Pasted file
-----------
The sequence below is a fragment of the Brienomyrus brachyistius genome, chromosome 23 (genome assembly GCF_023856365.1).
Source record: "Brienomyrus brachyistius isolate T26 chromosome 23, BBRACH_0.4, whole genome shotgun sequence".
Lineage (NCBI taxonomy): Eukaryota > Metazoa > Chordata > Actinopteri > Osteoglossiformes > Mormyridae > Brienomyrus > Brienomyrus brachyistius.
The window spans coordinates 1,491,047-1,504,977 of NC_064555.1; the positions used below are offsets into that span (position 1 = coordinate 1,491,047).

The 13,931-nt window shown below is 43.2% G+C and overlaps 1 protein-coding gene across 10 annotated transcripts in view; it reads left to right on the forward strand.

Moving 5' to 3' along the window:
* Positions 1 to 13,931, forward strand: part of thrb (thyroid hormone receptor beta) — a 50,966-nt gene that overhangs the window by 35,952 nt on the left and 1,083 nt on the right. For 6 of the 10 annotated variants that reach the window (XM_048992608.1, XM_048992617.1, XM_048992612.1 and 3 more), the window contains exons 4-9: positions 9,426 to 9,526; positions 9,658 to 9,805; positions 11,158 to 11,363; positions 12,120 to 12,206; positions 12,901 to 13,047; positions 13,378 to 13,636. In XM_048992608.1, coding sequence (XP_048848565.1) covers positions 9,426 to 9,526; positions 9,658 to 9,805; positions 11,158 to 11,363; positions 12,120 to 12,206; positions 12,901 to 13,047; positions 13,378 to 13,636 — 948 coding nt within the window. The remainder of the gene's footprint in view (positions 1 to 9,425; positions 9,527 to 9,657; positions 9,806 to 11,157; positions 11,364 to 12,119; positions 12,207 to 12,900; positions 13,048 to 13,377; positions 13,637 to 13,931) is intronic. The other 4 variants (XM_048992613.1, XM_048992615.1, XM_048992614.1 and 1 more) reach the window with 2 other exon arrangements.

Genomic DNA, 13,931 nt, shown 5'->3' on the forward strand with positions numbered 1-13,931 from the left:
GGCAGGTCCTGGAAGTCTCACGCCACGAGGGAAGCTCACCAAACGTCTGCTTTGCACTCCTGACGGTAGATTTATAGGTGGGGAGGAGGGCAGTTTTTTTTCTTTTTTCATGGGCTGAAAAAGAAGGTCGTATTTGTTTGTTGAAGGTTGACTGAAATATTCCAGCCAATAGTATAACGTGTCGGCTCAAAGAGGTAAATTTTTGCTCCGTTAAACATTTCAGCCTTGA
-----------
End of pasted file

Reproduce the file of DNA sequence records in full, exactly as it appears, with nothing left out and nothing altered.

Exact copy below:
The sequence below is a fragment of the Brienomyrus brachyistius genome, chromosome 23 (genome assembly GCF_023856365.1).
Source record: "Brienomyrus brachyistius isolate T26 chromosome 23, BBRACH_0.4, whole genome shotgun sequence".
Lineage (NCBI taxonomy): Eukaryota > Metazoa > Chordata > Actinopteri > Osteoglossiformes > Mormyridae > Brienomyrus > Brienomyrus brachyistius.
The window spans coordinates 1,491,047-1,504,977 of NC_064555.1; the positions used below are offsets into that span (position 1 = coordinate 1,491,047).

The 13,931-nt window shown below is 43.2% G+C and overlaps 1 protein-coding gene across 10 annotated transcripts in view; it reads left to right on the forward strand.

Moving 5' to 3' along the window:
* Positions 1 to 13,931, forward strand: part of thrb (thyroid hormone receptor beta) — a 50,966-nt gene that overhangs the window by 35,952 nt on the left and 1,083 nt on the right. For 6 of the 10 annotated variants that reach the window (XM_048992608.1, XM_048992617.1, XM_048992612.1 and 3 more), the window contains exons 4-9: positions 9,426 to 9,526; positions 9,658 to 9,805; positions 11,158 to 11,363; positions 12,120 to 12,206; positions 12,901 to 13,047; positions 13,378 to 13,636. In XM_048992608.1, coding sequence (XP_048848565.1) covers positions 9,426 to 9,526; positions 9,658 to 9,805; positions 11,158 to 11,363; positions 12,120 to 12,206; positions 12,901 to 13,047; positions 13,378 to 13,636 — 948 coding nt within the window. The remainder of the gene's footprint in view (positions 1 to 9,425; positions 9,527 to 9,657; positions 9,806 to 11,157; positions 11,364 to 12,119; positions 12,207 to 12,900; positions 13,048 to 13,377; positions 13,637 to 13,931) is intronic. The other 4 variants (XM_048992613.1, XM_048992615.1, XM_048992614.1 and 1 more) reach the window with 2 other exon arrangements.

Genomic DNA, 13,931 nt, shown 5'->3' on the forward strand with positions numbered 1-13,931 from the left:
GGCAGGTCCTGGAAGTCTCACGCCACGAGGGAAGCTCACCAAACGTCTGCTTTGCACTCCTGACGGTAGATTTATAGGTGGGGAGGAGGGCAGTTTTTTTTCTTTTTTCATGGGCTGAAAAAGAAGGTCGTATTTGTTTGTTGAAGGTTGACTGAAATATTCCAGCCAATAGTATAACGTGTCGGCTCAAAGAGGTAAATTTTTGCTCCGTTAAACATTTCAGCCTTGA